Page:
Art closer to craft

The manifesto published shortly after the founding of the school equated architects, artists and craftsmen. He recommended everyone to take up the craft, he called artists inspired craftsmen. He saw the value in every field of visual arts in technical perfection. It must be admitted that this concept has been successfully implemented and the works of the Bauhaus show this interpenetration of the fields of fine arts. Otto Werner’s cubist sculptures and Marianne Brandt’s metal tea kettle are connected by geometric simplification. Gunta Stölzl’s textiles and Vasily Kandinsky’s paintings use color in a similar way, and the graphic compositions in numerous publications are deceptively similar to the architectural projections of buildings.

The initial idealistic assumptions and expressionist approach to design gradually gave way to rationalism and a closer approximation to industrial production. Apprenticeships in factories have been integrated into the teaching process. This coincided with the growing reluctance of the Weimar nationalist authorities to the cosmopolitan attitudes of the university authorities and resulted in the need to move the school to Dessau.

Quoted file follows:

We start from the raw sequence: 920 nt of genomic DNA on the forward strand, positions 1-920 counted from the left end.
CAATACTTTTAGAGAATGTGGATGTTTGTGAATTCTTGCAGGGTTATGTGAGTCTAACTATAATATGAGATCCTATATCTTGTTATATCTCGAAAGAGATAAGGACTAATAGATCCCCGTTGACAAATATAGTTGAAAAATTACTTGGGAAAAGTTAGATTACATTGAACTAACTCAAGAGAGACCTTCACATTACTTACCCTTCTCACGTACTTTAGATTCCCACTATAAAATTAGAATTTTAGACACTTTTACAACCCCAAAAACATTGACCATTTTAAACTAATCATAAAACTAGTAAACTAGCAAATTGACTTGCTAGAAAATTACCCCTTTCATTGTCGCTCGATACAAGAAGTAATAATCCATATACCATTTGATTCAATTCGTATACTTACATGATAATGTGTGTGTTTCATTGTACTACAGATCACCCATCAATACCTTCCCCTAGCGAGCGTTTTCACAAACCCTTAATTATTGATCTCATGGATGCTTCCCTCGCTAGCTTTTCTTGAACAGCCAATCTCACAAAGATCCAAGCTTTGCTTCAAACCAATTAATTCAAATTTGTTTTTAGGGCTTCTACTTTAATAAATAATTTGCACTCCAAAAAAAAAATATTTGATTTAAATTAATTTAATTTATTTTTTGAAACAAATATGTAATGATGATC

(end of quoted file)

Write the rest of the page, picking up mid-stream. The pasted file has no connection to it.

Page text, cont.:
The new building – an icon of style

The complex of school buildings designed by Walter Gropius perfectly implements the ideas of the university. To this day, we can admire the modern shape maintained in the spirit of industrial functionalism. The interconnected buildings create a balanced composition of verticals and levels. In the functional interiors, illuminated by large glazing, the space is emphasized with patches of intense color. Lecturers and students of the university were responsible for the design of the interiors and equipment. The furniture has an architectural character, clean lines, a minimum of decoration. Attention shifts to the beauty of the juxtaposed materials. Marcel Breuer’s innovative Wassily armchair, whose structure was made of steel tubes, comes from this period. According to the designer, he was inspired by a bicycle frame. The light openwork form looks like an ascetic sculpture devoid of tectonics.